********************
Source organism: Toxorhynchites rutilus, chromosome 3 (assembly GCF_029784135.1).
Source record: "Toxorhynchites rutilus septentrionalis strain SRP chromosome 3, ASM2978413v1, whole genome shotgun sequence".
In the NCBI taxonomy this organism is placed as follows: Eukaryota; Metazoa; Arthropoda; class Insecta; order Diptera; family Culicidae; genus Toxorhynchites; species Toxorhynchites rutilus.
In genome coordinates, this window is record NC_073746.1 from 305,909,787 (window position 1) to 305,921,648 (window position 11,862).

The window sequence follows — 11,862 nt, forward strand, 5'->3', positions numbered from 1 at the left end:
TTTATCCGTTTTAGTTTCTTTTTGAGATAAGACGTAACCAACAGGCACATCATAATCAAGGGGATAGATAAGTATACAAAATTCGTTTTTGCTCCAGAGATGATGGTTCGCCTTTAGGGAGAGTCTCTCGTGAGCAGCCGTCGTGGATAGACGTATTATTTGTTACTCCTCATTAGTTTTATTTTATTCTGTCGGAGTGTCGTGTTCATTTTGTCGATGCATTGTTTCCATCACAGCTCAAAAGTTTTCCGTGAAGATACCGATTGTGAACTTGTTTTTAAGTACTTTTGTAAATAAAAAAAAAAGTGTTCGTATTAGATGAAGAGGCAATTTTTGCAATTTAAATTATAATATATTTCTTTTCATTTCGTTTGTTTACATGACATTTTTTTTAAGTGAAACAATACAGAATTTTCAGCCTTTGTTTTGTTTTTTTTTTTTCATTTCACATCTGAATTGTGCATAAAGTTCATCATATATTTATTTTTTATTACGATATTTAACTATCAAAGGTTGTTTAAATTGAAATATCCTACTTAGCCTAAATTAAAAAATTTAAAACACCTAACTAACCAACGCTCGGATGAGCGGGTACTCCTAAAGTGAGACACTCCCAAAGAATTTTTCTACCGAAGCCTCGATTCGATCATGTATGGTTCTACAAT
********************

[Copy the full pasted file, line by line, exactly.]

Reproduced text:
Source organism: Toxorhynchites rutilus, chromosome 3 (assembly GCF_029784135.1).
Source record: "Toxorhynchites rutilus septentrionalis strain SRP chromosome 3, ASM2978413v1, whole genome shotgun sequence".
In the NCBI taxonomy this organism is placed as follows: Eukaryota; Metazoa; Arthropoda; class Insecta; order Diptera; family Culicidae; genus Toxorhynchites; species Toxorhynchites rutilus.
In genome coordinates, this window is record NC_073746.1 from 305,909,787 (window position 1) to 305,921,648 (window position 11,862).

The window sequence follows — 11,862 nt, forward strand, 5'->3', positions numbered from 1 at the left end:
TTTATCCGTTTTAGTTTCTTTTTGAGATAAGACGTAACCAACAGGCACATCATAATCAAGGGGATAGATAAGTATACAAAATTCGTTTTTGCTCCAGAGATGATGGTTCGCCTTTAGGGAGAGTCTCTCGTGAGCAGCCGTCGTGGATAGACGTATTATTTGTTACTCCTCATTAGTTTTATTTTATTCTGTCGGAGTGTCGTGTTCATTTTGTCGATGCATTGTTTCCATCACAGCTCAAAAGTTTTCCGTGAAGATACCGATTGTGAACTTGTTTTTAAGTACTTTTGTAAATAAAAAAAAAAGTGTTCGTATTAGATGAAGAGGCAATTTTTGCAATTTAAATTATAATATATTTCTTTTCATTTCGTTTGTTTACATGACATTTTTTTTAAGTGAAACAATACAGAATTTTCAGCCTTTGTTTTGTTTTTTTTTTTTCATTTCACATCTGAATTGTGCATAAAGTTCATCATATATTTATTTTTTATTACGATATTTAACTATCAAAGGTTGTTTAAATTGAAATATCCTACTTAGCCTAAATTAAAAAATTTAAAACACCTAACTAACCAACGCTCGGATGAGCGGGTACTCCTAAAGTGAGACACTCCCAAAGAATTTTTCTACCGAAGCCTCGATTCGATCATGTATGGTTCTACAAT